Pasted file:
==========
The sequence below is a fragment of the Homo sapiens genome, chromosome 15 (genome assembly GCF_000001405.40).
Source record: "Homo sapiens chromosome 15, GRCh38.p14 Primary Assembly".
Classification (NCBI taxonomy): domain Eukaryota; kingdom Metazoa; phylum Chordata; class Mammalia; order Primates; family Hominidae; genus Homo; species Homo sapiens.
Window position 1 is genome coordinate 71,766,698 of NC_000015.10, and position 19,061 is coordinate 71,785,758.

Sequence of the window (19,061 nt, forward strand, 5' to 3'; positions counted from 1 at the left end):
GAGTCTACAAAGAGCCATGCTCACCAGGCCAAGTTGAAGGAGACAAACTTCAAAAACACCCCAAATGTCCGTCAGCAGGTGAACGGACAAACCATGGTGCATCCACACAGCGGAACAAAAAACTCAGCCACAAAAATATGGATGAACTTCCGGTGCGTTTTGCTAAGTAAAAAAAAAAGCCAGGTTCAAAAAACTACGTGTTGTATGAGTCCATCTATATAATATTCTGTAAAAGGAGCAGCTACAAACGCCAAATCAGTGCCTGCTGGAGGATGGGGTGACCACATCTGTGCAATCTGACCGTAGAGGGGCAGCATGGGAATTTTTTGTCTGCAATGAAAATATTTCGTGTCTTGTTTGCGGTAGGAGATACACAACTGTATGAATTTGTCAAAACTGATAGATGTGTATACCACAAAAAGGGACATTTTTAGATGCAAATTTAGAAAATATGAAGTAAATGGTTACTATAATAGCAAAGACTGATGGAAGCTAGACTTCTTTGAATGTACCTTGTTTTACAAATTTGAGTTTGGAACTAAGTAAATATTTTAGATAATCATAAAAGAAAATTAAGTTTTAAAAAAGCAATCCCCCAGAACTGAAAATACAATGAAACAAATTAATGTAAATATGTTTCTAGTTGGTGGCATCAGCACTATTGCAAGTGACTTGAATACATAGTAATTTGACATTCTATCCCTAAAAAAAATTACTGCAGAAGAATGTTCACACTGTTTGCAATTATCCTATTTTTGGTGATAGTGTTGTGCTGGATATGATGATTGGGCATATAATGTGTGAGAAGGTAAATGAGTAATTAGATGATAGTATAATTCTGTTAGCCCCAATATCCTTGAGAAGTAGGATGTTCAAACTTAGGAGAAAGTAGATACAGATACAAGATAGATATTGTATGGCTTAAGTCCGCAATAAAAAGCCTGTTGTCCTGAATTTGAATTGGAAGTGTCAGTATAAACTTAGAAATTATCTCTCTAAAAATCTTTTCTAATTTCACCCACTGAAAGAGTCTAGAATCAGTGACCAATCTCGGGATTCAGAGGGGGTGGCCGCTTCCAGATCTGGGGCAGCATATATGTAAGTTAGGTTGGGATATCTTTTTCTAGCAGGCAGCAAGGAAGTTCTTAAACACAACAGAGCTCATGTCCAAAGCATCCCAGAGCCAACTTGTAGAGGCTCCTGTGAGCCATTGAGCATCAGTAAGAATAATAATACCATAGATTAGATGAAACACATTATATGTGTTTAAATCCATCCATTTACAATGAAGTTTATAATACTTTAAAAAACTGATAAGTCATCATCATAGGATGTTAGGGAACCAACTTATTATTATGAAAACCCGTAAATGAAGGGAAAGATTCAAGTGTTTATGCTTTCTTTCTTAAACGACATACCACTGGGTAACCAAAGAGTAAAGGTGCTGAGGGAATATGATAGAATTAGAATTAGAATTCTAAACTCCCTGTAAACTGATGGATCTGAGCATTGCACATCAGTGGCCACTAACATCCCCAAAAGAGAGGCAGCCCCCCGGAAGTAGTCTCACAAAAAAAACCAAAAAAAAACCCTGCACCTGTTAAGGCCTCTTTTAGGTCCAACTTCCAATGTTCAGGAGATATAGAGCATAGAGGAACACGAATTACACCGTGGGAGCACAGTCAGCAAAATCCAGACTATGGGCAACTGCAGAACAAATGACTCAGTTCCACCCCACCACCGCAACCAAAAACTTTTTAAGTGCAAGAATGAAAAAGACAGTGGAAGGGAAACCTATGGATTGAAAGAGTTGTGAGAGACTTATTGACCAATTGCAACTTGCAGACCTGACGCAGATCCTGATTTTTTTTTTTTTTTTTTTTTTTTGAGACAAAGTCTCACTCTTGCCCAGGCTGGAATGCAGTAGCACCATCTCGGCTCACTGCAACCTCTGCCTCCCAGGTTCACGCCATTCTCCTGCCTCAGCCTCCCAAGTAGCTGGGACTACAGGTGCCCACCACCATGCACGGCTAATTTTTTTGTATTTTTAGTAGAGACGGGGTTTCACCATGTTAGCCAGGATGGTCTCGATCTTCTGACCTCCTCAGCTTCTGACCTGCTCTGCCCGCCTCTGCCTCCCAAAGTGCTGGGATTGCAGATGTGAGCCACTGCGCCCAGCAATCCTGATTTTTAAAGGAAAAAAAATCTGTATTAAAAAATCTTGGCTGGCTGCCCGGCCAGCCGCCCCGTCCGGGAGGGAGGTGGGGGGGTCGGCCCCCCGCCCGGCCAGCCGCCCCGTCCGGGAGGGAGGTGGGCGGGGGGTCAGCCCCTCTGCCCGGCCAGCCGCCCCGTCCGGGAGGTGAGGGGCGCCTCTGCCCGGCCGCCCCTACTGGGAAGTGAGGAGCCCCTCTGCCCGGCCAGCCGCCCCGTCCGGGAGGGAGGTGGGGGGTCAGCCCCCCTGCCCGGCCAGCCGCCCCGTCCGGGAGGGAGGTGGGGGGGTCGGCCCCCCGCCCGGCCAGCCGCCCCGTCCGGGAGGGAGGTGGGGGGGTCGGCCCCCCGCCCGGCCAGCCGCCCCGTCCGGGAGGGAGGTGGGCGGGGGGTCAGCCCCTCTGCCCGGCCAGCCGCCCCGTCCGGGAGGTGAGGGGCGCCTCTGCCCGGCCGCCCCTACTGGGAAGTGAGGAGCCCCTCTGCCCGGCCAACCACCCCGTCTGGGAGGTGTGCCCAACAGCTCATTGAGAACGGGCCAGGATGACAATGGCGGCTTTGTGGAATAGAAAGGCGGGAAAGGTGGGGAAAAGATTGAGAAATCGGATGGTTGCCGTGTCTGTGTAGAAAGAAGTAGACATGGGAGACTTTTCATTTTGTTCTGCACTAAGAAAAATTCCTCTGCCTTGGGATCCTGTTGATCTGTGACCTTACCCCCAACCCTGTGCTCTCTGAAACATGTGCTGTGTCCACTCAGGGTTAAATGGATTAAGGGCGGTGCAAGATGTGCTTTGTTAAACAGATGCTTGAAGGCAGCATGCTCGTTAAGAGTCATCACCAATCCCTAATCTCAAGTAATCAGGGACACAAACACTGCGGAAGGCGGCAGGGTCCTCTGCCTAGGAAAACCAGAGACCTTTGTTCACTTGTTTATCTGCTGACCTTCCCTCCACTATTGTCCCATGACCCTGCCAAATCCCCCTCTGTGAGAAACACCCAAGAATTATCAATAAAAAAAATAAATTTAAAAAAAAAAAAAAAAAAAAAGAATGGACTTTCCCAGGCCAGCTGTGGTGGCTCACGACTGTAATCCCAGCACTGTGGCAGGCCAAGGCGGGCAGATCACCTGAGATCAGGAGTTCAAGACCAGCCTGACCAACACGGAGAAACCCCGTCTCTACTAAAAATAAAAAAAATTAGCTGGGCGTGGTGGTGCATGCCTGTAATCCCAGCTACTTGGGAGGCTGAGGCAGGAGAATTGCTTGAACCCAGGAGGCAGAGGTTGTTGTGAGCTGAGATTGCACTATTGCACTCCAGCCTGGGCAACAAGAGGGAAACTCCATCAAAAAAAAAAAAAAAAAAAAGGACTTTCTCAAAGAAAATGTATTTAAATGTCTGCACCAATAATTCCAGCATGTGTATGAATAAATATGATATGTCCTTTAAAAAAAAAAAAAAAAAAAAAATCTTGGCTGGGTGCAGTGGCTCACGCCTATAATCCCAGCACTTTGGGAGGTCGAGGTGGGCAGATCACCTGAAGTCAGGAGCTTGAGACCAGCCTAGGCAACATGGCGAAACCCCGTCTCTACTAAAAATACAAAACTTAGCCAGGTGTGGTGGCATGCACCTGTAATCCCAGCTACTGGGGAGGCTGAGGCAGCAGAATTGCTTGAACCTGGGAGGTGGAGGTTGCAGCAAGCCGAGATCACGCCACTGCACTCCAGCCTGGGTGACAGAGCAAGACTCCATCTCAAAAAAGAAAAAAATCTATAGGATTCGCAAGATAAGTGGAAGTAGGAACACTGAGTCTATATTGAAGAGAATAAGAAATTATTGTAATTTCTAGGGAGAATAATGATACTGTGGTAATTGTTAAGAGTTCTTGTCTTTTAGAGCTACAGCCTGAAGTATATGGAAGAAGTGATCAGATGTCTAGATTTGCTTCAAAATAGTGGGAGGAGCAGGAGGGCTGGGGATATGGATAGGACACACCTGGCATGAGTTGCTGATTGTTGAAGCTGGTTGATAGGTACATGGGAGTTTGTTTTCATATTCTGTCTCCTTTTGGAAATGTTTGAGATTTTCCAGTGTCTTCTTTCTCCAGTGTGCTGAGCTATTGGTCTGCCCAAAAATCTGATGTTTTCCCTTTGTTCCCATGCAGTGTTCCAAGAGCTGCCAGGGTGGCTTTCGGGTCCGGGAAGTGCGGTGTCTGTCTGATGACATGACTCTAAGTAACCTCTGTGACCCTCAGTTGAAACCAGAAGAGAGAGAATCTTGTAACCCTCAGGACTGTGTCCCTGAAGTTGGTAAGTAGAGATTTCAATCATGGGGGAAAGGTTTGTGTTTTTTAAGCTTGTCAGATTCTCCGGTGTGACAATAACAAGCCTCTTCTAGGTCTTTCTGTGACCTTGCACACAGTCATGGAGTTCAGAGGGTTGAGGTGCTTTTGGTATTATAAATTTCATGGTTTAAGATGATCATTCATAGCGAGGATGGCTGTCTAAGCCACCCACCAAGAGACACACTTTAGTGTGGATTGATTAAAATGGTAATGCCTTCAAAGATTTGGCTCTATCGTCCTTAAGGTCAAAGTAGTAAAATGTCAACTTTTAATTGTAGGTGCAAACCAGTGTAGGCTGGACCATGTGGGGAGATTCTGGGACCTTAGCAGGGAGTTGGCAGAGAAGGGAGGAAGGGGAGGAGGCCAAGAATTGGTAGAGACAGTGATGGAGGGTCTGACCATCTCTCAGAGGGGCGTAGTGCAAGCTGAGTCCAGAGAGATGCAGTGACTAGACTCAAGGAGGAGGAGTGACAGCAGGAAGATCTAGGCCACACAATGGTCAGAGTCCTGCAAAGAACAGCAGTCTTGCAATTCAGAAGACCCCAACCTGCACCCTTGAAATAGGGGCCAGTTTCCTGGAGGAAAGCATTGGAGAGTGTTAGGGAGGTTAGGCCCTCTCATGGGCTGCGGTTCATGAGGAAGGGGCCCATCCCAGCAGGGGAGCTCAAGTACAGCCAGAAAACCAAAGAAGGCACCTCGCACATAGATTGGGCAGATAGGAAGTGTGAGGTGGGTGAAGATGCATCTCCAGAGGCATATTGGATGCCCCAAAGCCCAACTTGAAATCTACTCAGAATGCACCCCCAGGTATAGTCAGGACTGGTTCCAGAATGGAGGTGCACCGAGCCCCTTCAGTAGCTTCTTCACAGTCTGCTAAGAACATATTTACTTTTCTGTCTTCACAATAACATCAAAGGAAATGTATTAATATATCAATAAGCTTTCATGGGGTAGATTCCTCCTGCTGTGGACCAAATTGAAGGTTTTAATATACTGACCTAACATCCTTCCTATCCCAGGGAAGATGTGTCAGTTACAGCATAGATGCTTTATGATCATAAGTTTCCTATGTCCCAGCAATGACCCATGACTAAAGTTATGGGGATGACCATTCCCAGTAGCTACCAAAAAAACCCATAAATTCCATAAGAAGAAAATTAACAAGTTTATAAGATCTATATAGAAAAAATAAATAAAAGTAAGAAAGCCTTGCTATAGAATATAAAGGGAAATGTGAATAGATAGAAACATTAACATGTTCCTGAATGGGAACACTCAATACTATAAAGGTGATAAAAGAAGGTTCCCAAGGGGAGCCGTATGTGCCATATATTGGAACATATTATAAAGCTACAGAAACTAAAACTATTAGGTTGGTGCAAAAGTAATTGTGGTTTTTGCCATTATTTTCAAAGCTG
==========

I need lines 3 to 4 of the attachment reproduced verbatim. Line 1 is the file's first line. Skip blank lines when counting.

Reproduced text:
Classification (NCBI taxonomy): domain Eukaryota; kingdom Metazoa; phylum Chordata; class Mammalia; order Primates; family Hominidae; genus Homo; species Homo sapiens.
Window position 1 is genome coordinate 71,766,698 of NC_000015.10, and position 19,061 is coordinate 71,785,758.